Facts and Information
1. Heroin is a highly addictive opioid drug, and its use has repercussions that extend far beyond the individual user. The medical and social consequences of drug use—such as hepatitis, HIV/AIDS, fetal effects, crime, violence, and disruptions in family, workplace, and educational environments—have a devastating impact on society and cost billions of dollars each year.
2. Heroin suppresses breathing, which is why using heroin always carries the risk of overdose and death. Also, heroin often has additives that will not dissolve in the bloodstream. This can easily cause a blood clot to form and travel to the lungs, liver, heart or brain, which is instantly fatal.
3. In a short amount of time, regular heroin use destroys the body. Common conditions that plague heroin users include infection of the heart lining and valves, liver disease, lung disease, and hepatitis and HIV/AIDS from needle use.
1. This excerpt is important because it explains what kind of drug heroin is and shows medical and social consequences of the drug use.
2. This excerpt is also important because it shows why using heroin always carries the risk of overdose and death.
3. Finally, this paragraph is important because it tells us common conditions that plague heroin users.
How does this drug affect the brain and body
1. When heroin enters the brain, it attaches to molecules on cells known as opioid receptors. These receptors are located in many areas of the brain and body, especially areas involved in the perception of pain and pleasure, as well as a part of the brain that regulates breathing.
2. Short-term effects of heroin include a rush of good feelings and clouded thinking. These effects can last for a few hours, and during this time people feel drowsy, and their heart rate and breathing slow down. When the drug wears off, people experience a depressed mood and often crave the drug to regain the good feelings.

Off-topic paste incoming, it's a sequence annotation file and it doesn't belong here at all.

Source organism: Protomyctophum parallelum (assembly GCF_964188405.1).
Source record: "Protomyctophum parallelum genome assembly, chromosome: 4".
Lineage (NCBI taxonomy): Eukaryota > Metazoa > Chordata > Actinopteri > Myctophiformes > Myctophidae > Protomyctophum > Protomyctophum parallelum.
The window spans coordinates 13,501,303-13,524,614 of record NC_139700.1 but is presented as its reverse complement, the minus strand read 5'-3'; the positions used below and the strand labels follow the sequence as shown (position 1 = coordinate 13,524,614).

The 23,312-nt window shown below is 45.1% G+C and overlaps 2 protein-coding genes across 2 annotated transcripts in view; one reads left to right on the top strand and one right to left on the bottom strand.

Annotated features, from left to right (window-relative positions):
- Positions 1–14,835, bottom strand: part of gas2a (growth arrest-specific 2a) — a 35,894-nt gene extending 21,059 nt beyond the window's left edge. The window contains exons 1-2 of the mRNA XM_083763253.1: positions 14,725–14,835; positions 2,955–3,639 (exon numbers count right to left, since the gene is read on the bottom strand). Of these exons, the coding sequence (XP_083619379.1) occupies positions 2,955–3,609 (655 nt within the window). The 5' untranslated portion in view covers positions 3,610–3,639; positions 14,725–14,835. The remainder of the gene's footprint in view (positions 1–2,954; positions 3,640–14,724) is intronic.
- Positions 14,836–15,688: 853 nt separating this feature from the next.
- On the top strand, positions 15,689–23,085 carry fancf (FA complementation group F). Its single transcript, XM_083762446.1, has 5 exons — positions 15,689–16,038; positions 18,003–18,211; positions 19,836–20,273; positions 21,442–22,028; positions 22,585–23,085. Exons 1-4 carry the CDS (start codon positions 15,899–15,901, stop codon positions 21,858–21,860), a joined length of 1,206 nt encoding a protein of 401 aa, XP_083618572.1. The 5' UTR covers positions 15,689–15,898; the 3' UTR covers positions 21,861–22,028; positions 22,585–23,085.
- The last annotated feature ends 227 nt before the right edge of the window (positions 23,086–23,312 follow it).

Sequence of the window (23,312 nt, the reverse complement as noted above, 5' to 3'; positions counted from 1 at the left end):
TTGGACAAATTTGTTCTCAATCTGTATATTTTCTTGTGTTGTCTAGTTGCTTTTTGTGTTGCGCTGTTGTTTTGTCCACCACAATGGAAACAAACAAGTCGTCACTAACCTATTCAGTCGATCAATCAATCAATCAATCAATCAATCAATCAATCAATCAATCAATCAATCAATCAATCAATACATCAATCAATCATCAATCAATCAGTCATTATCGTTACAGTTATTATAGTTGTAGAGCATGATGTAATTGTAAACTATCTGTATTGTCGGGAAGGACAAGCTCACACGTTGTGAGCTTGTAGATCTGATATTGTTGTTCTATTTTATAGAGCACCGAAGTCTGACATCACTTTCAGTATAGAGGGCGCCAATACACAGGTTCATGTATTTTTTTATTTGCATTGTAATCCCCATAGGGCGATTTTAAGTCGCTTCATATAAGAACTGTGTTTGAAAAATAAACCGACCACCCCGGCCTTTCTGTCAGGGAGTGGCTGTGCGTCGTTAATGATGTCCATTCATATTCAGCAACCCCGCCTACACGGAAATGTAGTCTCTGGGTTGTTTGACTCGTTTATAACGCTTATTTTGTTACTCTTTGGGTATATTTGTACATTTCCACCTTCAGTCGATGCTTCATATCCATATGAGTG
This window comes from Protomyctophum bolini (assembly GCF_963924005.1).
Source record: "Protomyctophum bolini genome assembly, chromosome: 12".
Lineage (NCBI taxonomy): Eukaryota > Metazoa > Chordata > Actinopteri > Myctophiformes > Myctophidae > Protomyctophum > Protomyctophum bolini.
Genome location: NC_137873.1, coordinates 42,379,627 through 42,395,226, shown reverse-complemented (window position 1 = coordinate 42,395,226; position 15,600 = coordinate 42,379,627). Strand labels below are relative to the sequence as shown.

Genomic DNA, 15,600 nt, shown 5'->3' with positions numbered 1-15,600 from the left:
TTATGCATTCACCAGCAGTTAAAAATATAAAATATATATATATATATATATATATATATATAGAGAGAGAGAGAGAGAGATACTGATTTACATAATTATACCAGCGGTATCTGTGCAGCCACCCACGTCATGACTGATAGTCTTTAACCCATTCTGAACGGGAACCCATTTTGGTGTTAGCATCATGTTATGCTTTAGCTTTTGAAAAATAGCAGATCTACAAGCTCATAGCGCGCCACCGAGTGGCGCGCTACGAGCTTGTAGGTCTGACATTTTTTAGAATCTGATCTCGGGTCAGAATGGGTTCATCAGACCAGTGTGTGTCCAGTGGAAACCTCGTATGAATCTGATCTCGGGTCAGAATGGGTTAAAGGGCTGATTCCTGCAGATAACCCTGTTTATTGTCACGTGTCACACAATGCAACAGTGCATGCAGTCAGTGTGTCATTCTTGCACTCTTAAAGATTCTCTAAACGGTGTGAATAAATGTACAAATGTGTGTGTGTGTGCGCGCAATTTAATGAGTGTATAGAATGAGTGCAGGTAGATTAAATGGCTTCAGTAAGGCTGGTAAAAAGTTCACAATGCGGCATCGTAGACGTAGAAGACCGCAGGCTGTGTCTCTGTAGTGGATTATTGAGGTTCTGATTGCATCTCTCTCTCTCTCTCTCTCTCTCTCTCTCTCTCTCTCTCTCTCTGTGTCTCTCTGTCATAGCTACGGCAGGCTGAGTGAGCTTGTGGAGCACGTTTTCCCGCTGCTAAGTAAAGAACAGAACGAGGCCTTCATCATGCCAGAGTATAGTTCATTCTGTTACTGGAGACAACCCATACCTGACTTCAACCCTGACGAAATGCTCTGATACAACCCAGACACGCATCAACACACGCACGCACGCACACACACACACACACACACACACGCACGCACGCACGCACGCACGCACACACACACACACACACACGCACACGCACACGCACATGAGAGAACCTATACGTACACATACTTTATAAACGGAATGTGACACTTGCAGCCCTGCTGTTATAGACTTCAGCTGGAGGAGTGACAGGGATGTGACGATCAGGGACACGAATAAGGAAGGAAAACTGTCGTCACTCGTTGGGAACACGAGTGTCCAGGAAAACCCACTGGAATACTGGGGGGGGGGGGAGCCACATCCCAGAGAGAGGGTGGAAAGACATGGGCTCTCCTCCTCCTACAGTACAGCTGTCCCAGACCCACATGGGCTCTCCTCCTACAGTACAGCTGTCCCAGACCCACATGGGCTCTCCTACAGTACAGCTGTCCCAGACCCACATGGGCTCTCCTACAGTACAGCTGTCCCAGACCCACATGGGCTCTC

3. Regular heroin use changes the functioning of the brain. Using heroin repeatedly can result in:
tolerance: more of the drug is needed to achieve the same “high”
dependence: the need to continue use of the drug to avoid withdrawal symptoms
addiction: a devastating brain disease where, without proper treatment, people have trouble stopping using drugs even when they really want to and even after it causes terrible consequences to their health and other parts of their lives. Because of changes to how the brain functions after repeated drug use, people that are addicted crave the drug just to feel “normal.”
Significance of this information
1. Deaths from drug overdoses have been increasing since the early 1990s, fueled by increases in misuse of prescription opioids and, more recently, by a surge in heroin use. In 2015, close to 13,000 people in the United States died from a heroin overdose—more than seven times as many as in 2001 nearly 1,800.
2. Heroin bought on the street often contains a mix of substances that are lethal and dangerous. Some of these substances can be toxic and can clog the blood vessels leading to the lungs, liver, kidney, or brain. This can cause permanent damage to those organs.
3. Heroin use can put you into a coma, dangerously slow (or even stopped) breathing that can lead to overdose death, and can increase risk of HIV and hepatitis (a liver disease) through shared needles.